Chevere: Jules Arthur
What is chevere?
Chevere is an expression used to convey what is desirable, hip, in vogue, accomplished and highly thought of. It's origins derive from an Afro-Latin root. In popular culture it's use first arrived on the scene through early recordings of Mambo/rumba songs played on radio stations. Starting in Cuba and finding its way through out the caribbean. And like most great colloquials it spread like wild fire through out the world. My works correspond to the Chevere show in a handful of ways. The subjects and imagery within my works depict humans in all of their glory. The pieces showcase their confidence, culture, artistry and contributions. Attributes that function in society that give definition to what is cool, attractive and valued.
If you listen to music while you paint does it effect your work and how?
Playing music while I paint and create has a profound effect on my process. As matter of fact the two can not exist without the other. The mood and energy is all thrown off when music is not present during my working hours. A big hole or vacancy occurs when music is not feeding my soul as I paint. Music allows me to remove myself from myself then allows me to tap into the most creative sides of my artistic abilities. Music drowns out other impending thoughts and allows a purer stream of conscience to create with.
Is there a color you dislike so much you won't use it?
No, there is no color that I dislike from the color spectrum. Quite the contrary. I believe as a painter it is important to embrace all the colors in order to capture nature in its true form. Their is a rainbow of colors while observing the human form so I dare not negate one of them. If there is a paint that I try to use less of it is black and white. They tend to suck the life and chroma out of a painting if used too generously. If the over use of black and white are used for an attended effect then I support that kind of use.
How many times have you ventured outside of your comfort zone?
Ahhh, this question is so important. All growth springs from our ability to hurdle our comfort zone. Our comfort zone can be so warm, inviting and familiar. But it becomes a double edged sword as it can be the death of our forward mobility. I am one who can bask in that comfort but loath myself for being complacent about it. So I am constantly putting a fiery flame under my foot to break out of that comfort zone and be more brazen and fearless. Without a doubt when I am fearless the greatest growth happens. A tug of war tends to ensue between fearfulness and fearlessness. My aspirations are banking on fearlessness.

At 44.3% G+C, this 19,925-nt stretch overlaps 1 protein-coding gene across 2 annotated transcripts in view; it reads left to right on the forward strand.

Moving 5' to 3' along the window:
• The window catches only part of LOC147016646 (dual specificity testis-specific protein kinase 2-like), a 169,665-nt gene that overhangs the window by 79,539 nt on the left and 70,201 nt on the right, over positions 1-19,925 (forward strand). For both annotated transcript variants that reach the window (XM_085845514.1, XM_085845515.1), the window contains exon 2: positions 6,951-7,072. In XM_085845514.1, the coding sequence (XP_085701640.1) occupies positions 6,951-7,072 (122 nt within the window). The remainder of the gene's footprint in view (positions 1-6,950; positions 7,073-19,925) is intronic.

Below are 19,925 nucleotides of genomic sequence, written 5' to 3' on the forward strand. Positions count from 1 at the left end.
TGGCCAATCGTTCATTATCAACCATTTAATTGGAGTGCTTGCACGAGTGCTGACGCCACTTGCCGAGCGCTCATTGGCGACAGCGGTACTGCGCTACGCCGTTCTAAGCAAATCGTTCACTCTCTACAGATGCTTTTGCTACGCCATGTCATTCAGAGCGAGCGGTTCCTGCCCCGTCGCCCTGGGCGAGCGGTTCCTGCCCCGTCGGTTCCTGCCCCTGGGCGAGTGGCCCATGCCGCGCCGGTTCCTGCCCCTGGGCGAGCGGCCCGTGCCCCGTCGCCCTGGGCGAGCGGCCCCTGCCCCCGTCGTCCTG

What is the strangest thing that you ever made art on/with?
Deer skin or the hide of a deer. I was working on a portrait of one of the most significant frontiersmen (James P. Beckwourth) and sought to incorporate materials associated with his occupation. Beckwourth was an American mountain man, fur trader, and explorer in the early 19th century.
What do you think of when you can’t fall asleep?
It usually encompasses my mind trying to line up all of my ducks in a row. My thoughts race through all the things I have not done and or need to accomplish. This can become painfully long and annoying. (tossing and turning)
Born in St. Louis, Missouri, Jules Arthur was raised with strong values and a moral sensibility that has become a wellspring source for the insights expressed in his work. With an educational background in visual arts and his studied observations of life, he is able to combine passion and tradition into visual stories of human endeavor. He received an associate degree, with honors, in fine arts at St. Louis Community College in the spring of 1994 where he focused on sculpture, painting and drawing. Shortly after, he transferred to Atlanta College of Art in Atlanta, Georgia for a semester of courses. In January of 1996, The School of Visual Arts in New York City became his next destination where he received a B.F.A. with honors in the spring of 1999. Since then, he has been the recipient of awards and has been given a commending review in the NY Times for his “deft draftsmanship.” Committed to the path of a lifelong student of life and art, he can be found frequently in continuing course studies at the renowned Art Students League in New York City. He states, “If one is to master the human form one must remain in constant pursuit of it”.